Interviewee: production manager

Q1: What activities are carried out in your area?

A1: All products are manufactured using three similar, complex, and expensive molding

machines. Each molding machine can be used in the production of the three product

lines. Each setup takes about the same time irrespective of the product.

Q2: Who works in your area?

A2: Last year, we employed thirty machine operators, two maintenance mechanics, and

two supervisors.

Q3: How are the operators used in the molding process?

A3: It requires nine operators to support a machine during the actual production process.

Q4: What do the maintenance mechanics do?

A4: Their primary function is to perform machine setups. However, they were also

required to provide machine maintenance during the molding process.

Q5: Where do the supervisors spend their time?

A5: They provide supervision for the machine operators and the maintenance mechanics.

For the most part, the supervisors appear to spend the same amount of time with each

of the employees that they supervise.

Q6: What other resources are used to support manufacturing?

A6: The molding machines use energy during the molding process and during the setups.

We put meters on the molding machines to get a better understanding of their energy

consumption. We discovered that for each hour that a machine ran, it used 6.3 kilowatts

of energy. The machines also require consumable shop suppliers (e.g., lubricants,

hoses, etc.). We have found a direct correlation between the amount of suppliers

used and the actual processing time.

Q7: How is the building used, and what costs are associated with it?

A7: We have a 100,000-square-metre building. The total rent and insurance costs for theyear were \$675,000. These costs are allocated to production, sales, and administration

based on square metres.

Required

1. Identified the activities, resources, and cost drivers for the division.

2. For each resource identified in requirement 1, indicate its cost behaviour with

respect to the activities it supports (assume a planning period of 1 month).

Discussion Question 2_05

Instructions

Complete Problem 4-42 Activity-Based Costing and Activity-Based Management, Automotive Supplier (pp. 168-170). (25 points) (A 1-page response is required.)

Discussion Question 3_07

Job Costing at Dell Computer

Job Costing at Dell Computer

Paper instructions:

Job Costing at Dell Computer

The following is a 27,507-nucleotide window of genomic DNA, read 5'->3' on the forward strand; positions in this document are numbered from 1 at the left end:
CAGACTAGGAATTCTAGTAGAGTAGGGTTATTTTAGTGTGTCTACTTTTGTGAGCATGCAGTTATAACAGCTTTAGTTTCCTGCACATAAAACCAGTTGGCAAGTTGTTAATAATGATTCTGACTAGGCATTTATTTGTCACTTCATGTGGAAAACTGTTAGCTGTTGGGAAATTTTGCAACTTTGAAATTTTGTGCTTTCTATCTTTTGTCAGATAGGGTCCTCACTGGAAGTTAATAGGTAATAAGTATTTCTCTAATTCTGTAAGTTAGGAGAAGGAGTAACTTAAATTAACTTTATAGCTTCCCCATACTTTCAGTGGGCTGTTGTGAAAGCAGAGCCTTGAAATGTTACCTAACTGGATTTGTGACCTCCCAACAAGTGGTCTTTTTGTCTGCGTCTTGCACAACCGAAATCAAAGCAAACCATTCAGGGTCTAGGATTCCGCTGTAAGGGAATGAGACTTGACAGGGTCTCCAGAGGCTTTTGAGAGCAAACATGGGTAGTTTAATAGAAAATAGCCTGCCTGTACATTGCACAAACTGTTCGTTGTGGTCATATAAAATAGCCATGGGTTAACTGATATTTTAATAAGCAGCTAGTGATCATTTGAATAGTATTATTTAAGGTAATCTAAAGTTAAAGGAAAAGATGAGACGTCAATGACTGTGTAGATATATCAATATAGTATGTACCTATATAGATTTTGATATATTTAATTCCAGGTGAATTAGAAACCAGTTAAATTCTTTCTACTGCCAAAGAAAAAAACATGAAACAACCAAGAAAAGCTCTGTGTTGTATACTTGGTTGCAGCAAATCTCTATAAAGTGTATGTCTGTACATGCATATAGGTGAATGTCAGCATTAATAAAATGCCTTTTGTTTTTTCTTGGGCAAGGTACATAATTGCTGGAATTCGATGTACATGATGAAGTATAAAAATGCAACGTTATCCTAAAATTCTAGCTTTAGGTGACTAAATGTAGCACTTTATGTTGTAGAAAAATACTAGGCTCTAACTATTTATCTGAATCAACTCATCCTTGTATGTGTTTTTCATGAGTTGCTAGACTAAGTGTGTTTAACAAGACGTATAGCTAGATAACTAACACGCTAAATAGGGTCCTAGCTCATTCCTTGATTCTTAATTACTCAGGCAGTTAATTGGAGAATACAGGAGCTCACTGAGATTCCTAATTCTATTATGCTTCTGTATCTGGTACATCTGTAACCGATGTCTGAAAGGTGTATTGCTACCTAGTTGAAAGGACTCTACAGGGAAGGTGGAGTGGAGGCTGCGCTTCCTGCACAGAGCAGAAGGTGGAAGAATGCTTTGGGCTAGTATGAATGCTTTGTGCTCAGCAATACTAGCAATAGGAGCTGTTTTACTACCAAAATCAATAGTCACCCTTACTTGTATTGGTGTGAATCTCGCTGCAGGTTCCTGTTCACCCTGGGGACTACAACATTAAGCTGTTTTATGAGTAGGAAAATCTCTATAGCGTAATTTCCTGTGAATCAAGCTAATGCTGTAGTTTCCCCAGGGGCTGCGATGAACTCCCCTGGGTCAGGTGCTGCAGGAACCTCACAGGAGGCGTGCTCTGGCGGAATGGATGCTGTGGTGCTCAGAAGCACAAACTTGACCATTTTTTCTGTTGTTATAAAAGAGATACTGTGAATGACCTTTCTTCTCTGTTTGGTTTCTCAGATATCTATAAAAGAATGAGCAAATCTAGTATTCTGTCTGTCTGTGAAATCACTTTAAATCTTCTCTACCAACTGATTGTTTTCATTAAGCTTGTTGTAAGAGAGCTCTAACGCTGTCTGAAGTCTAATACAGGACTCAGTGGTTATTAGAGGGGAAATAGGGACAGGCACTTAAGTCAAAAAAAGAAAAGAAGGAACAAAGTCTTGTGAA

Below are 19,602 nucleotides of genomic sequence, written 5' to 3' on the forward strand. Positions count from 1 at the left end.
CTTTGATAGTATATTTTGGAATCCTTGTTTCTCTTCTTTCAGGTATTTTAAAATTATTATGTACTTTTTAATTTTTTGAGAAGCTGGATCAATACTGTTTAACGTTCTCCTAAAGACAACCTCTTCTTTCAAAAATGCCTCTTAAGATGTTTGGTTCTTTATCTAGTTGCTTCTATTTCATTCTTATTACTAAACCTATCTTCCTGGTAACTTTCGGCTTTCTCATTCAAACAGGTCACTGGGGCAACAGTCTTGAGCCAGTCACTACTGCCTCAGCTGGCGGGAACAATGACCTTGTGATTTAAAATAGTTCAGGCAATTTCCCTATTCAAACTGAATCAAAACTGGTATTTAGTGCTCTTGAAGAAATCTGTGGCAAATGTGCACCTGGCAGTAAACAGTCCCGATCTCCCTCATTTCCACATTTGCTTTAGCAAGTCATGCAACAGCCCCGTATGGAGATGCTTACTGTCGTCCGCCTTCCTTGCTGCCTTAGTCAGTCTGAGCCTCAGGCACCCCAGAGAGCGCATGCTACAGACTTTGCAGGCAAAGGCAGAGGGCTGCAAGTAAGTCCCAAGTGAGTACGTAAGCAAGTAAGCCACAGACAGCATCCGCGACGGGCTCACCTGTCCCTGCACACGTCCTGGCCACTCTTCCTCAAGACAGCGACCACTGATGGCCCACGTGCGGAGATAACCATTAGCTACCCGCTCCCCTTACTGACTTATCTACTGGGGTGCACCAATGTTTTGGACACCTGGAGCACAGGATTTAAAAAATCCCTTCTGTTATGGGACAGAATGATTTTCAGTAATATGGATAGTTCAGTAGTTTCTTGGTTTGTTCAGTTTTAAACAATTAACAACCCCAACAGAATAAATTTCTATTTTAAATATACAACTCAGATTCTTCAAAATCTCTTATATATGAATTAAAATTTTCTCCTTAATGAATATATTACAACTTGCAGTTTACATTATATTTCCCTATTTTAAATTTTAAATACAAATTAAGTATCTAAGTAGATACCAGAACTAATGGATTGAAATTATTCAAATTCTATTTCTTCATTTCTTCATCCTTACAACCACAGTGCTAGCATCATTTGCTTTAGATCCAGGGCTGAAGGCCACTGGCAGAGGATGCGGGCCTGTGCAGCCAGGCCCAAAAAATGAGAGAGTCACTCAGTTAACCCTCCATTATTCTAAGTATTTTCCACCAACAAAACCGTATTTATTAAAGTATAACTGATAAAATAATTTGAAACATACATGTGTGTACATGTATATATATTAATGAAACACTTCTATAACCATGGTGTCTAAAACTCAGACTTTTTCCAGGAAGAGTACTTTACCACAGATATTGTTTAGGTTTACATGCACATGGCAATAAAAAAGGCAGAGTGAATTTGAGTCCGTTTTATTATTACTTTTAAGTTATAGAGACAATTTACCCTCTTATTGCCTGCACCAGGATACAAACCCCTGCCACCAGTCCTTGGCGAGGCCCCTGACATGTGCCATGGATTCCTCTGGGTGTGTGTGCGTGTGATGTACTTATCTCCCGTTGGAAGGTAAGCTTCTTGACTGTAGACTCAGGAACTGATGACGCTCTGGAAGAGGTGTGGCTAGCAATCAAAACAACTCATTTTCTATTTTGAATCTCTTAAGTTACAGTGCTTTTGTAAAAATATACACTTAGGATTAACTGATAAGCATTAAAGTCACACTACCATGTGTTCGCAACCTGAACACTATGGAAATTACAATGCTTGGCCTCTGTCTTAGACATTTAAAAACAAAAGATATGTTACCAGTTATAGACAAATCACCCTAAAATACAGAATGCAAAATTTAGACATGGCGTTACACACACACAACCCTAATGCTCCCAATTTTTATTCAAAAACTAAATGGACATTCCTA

Instructions

Upon completion of the Required Readings, write a thorough, well-planned narrative answer to the following discussion question. Rely on your Required Readings and the Lecture and Research Update for specific information to answer the discussion question, but turn to your original thoughts when asked to apply, evaluate, analyze, or synthesize the information. Your Discussion Question responses should be both grammatically and mechanically correct and formatted in the same fashion as the questions themselves. In addition, you must appropriately cite all resources used in your responses and document them in a bibliography using APA style.

The Enriquez Machine Parts Company Case in Chapter 13 (pp. 530-539) illustrates the use of a job-order costing system. Review the sources documents, the flow of costs (Exhibit 13-2, p. 531), the analysis of transactions, and the accounting for factory overhead, including budgeted overhead application rates and the disposition of under- and over-applied overhead for an understanding of a job-order costing system.

The Assignment

Complete Problem 13-37 listed below on the job-costing system at Dell Computer. Supplement the requirements for this problem by visiting Dell Computer’s Web site (www.dellcomputers.com) for additional information about this company’s products and cost management system to help you respond to the questions. In addition, answer the question “What is a “job” at Dell Computer?” (25 points) (A 1½-page response is required.)

Problem 13-37 Job Costing at Dell Computer

Dell Computer Corporation’s manufacturing process at its Austin, Texas facility consists of assembly, functional testing, and quality control of the company’s computer systems. The company’s build-to-order manufacturing process is designed to allow the company to quickly produce customized computer systems. For example, the company contracts with various suppliers to manufacture reconfigured base Latitude notebook computers and then Dell customizes these systems for shipment to customers. Quality control is maintained through the testing of components, parts, and sub-assemblies at various stages in the manufacturing process.

The Required Assignment:

Describe how Dell might set up a job-costing system to determine the costs of its computers. What is a “job” to Dell? How might the costs of components, assembly, testing, and quality control be allocated to each “job”?